My job is bizarre. I say this not because of what I do all day, but because of the people I deal with. Upper East Side pet owners are a brand of crazy entirely unto themselves. For instance, I was recently cat-sitting for a woman who has a nanny cam. Not to spy on me. It’s so she can watch the cats eat while she’s away.
But that’s nothing. Dogs that only drink Evian. Gucci leashes. Par for the course. This past weekend, I dealt with one of our most extreme clients.
Let’s call her Celia. I cannot use her real name, because a quick google search will turn up one of the most well-known socialites in New York City. Even google images of her with her dog! She has her own tag on Gawker.com where I found out she owns her own line of travel gear for “rich ladies and their pets.” Celia is a Southern belle divorcee, who now runs with the lady who lunches crowd. These ladies are Chanel-suit wearing frenemies who try to out-do one another with which charity luncheons they attend. These lunches are hosted at the most expensive restaurants in the city, which in my opinion is a complete waste, since you know these ladies only eat arugula salads with a slice of lemon on the side.
Her pet is a toy Yorkie named Tigerlily. 16-years-old, blind, deaf, collapsed trachea, unable to walk, dementia. In summation, a shell of a dog. This dog has been in renal failure for about two years now, but somehow clinging to life. She brought the dog in on Friday for a recheck, and it is clear that this is the end. The bloodwork looks horrible, and the dog is barely alive. Amid tears and hysterics, Dr. S explained that the dog had to be hospitalized. She told the doctor she hasn’t been apart from the dog for more than half an hour in 15 years. She doesn’t know how she’ll go on.
My first encounter with her was during a visit. It was after hours, so I greeted her at the door to the clinic and led her to an exam room.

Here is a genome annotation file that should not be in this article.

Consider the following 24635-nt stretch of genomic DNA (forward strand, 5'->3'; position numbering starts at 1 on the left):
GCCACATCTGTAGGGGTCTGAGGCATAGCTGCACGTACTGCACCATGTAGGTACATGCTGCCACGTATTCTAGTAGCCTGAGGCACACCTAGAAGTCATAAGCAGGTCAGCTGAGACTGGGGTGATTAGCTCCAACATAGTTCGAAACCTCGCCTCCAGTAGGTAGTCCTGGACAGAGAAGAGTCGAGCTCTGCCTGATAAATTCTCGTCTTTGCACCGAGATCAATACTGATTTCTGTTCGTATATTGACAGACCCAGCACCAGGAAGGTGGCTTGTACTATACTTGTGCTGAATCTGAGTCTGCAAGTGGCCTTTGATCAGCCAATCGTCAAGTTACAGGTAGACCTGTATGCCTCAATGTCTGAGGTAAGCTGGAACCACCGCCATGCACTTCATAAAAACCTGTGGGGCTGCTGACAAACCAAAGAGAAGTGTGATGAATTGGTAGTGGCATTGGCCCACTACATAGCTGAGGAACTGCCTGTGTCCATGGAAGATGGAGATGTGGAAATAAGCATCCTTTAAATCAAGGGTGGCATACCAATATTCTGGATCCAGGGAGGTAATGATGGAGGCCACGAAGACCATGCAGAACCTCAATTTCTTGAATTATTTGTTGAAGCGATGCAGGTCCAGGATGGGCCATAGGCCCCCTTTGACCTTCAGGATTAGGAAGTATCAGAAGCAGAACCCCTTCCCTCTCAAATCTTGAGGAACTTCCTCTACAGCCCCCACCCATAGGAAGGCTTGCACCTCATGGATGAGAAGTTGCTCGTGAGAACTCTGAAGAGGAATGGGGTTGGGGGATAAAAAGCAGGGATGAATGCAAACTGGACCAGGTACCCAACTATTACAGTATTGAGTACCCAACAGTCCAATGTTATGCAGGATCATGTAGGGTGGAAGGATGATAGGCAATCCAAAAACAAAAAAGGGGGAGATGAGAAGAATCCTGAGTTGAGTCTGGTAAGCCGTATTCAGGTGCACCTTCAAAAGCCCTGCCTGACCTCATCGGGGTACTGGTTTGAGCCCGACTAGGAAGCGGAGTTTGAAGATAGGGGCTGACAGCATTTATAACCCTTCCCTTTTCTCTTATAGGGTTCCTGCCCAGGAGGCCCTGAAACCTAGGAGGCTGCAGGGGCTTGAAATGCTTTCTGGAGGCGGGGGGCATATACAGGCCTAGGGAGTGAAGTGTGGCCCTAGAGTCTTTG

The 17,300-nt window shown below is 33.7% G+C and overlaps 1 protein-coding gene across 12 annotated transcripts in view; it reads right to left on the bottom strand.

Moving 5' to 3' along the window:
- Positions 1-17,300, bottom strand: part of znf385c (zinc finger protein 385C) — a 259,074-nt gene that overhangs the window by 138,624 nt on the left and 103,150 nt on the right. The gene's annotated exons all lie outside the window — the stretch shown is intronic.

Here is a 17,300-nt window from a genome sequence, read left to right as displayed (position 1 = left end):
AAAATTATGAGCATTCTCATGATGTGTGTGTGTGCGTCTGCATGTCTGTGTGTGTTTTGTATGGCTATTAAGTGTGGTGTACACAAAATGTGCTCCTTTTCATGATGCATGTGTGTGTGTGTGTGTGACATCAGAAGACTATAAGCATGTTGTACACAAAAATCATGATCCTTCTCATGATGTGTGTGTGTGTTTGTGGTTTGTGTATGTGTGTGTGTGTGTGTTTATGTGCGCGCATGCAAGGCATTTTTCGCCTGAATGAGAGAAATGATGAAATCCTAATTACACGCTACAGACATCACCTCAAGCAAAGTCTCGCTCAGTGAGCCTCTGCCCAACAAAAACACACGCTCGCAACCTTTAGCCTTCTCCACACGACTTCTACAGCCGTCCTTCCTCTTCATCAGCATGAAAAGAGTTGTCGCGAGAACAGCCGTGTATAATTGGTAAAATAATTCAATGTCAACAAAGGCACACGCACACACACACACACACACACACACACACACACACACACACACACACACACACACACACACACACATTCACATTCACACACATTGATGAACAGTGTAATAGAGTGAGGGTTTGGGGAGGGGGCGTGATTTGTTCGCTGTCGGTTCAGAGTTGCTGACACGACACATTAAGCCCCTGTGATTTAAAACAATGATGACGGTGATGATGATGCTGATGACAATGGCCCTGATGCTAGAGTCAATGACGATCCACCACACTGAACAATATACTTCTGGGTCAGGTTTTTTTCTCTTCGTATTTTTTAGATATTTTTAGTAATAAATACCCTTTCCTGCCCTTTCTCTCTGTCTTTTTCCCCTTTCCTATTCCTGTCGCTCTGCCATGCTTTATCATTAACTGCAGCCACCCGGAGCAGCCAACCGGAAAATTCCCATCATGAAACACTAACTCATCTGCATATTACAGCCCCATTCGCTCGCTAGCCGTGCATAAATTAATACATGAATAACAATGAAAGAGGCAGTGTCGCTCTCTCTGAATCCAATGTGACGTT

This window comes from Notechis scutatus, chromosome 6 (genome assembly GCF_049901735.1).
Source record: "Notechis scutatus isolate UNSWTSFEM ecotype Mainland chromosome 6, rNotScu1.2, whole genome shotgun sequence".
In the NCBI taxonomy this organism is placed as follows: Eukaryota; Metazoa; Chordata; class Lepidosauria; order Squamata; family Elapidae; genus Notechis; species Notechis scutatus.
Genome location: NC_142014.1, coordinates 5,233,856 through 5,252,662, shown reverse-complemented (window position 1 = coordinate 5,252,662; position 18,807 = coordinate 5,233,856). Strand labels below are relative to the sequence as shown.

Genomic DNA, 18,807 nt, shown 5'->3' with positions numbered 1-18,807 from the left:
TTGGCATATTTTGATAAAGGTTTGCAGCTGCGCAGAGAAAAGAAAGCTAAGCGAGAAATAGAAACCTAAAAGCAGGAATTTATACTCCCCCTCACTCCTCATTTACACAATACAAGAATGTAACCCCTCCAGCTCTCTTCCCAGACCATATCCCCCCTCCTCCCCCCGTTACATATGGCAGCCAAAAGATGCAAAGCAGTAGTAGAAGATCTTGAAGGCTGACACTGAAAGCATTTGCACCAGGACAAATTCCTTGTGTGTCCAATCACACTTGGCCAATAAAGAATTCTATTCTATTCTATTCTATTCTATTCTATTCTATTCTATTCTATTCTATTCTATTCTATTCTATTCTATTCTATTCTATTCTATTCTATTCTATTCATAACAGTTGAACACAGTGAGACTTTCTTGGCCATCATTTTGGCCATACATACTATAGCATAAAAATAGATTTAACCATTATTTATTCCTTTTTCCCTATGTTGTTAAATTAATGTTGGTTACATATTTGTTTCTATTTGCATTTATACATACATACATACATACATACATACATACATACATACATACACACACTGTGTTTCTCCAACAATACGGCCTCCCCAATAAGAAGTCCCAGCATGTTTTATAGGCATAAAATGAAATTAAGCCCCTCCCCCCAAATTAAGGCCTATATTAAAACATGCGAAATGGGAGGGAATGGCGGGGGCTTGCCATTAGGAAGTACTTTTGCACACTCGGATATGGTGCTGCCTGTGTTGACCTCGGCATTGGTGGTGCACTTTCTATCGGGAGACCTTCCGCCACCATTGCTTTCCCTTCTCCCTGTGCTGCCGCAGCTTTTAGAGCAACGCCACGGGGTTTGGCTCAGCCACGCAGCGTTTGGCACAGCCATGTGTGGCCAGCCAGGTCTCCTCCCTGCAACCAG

“I’m going to go get Tigerlily now and bring her to you.”
“Chrissy!” she put her hand to her mouth, stifling a sob. “I just have one question for you. Just one!” Tears streaming down her cheeks. “Can she survive off the fluids for the visit. I don’t want my angel to be harmed by my visit.” Heaving sobs. The friend she brought with her rushes to her side.
“Oh, Celia, pull yourself together! Tigerlily is going to be alright. You need to be strong for her. Let this young lady do her job.” They clung to one another in desperation. It was a scene straight out of a day time soap opera.
“Chrissy!” Celia looks at me. “Just (sniffle, sniffle) answer my question for me!”
“Yeah, the dog’ll be fine off fluids for the visit.”
“Oh God! My baby in the hospital. I just can’t take it!”
I brought her the dog and remained calm in the face of such hysterics. Now she has latched on to me. Asking for me, wanting to talk about the dog. She talked the doctors into letting her stay with the dog ALL DAY. She sits with the dog in a far off exam room, talking baby talk to the dog and crying. I stay as far away as possible. But somehow I get sucked in. She hears me walk by.
“Look, Tiggy! It’s your good friend, Chrissy!” she’ll turn to me. “Did you see her tongue, Chrissy? I’m so worried (gasp, sniffle) about my angel. Look! Look!”
“I think that’s just a spit bubble.”
“Would you tell the doctor? I’m just so worried. Look at the way she’s holding her head?!”
“Yeah, I’ll go tell the doctor. Right now. I’ll go right now.” I inch out the door, trying to shut it behind me, pretending to not hear her calling my name.
Back in treatment, Dr. G is once again the voice of reason.
“Can someone please have a real conversation with this woman?” he asks the other doctors.
“Please don’t go in there,” Dr. Z begs. “You don’t understand this lady.”
“Just let me do it! This is a quality of life issue. She needs to snap out of it.”
“What would you tell her?” I ask him.
“Even a train comes to a stop.”
Yesterday, at the end of the day, her friends (you know, the heiresses of New York) convince her that she should go home and shower, try to sleep a little. She places the dog in my arms and follows me back to the treatment area.
“Don’t worry, Tiggy. Your good friend Chrissy is going to stay here with you!” I don’t have the heart to tell her that my shift is over, and as soon as she leaves, I’m out the door as well.
“Oh, Chrissy! I have such good news. Tiggy went Tee Tee!”
“She did a nice Tee Tee!”
“A Tee Tee! On the paper y’all gave her.”
“Oh, she peed?” Her face scrunched up as if I called her dog a motherfucker.
“Well, she tee teed.”
From what I gather this stands for tinkle tinkle?
The thing is, she’s a very nice woman. She bought us all Magnolia cupcakes on Saturday and last night she gave me a bag of Potpourri. Not just any potpourri, Officina Profumo Farmaceutica di Santa Maria Novella potpourri. Imported from Italy. She told me to place it in a bowl as soon as I get home.
“It smells like heaven! I’ll bring you a different fragrance for tomorrow.”
I said my thank-yous and wished her a good night. I changed into my street clothes and headed home. On the smelly subway, I kept getting a whiff of the potpourri in my bag, the flower petals gathered on a Tuscan hill. I couldn’t stop thinking, “God, my job is strange.”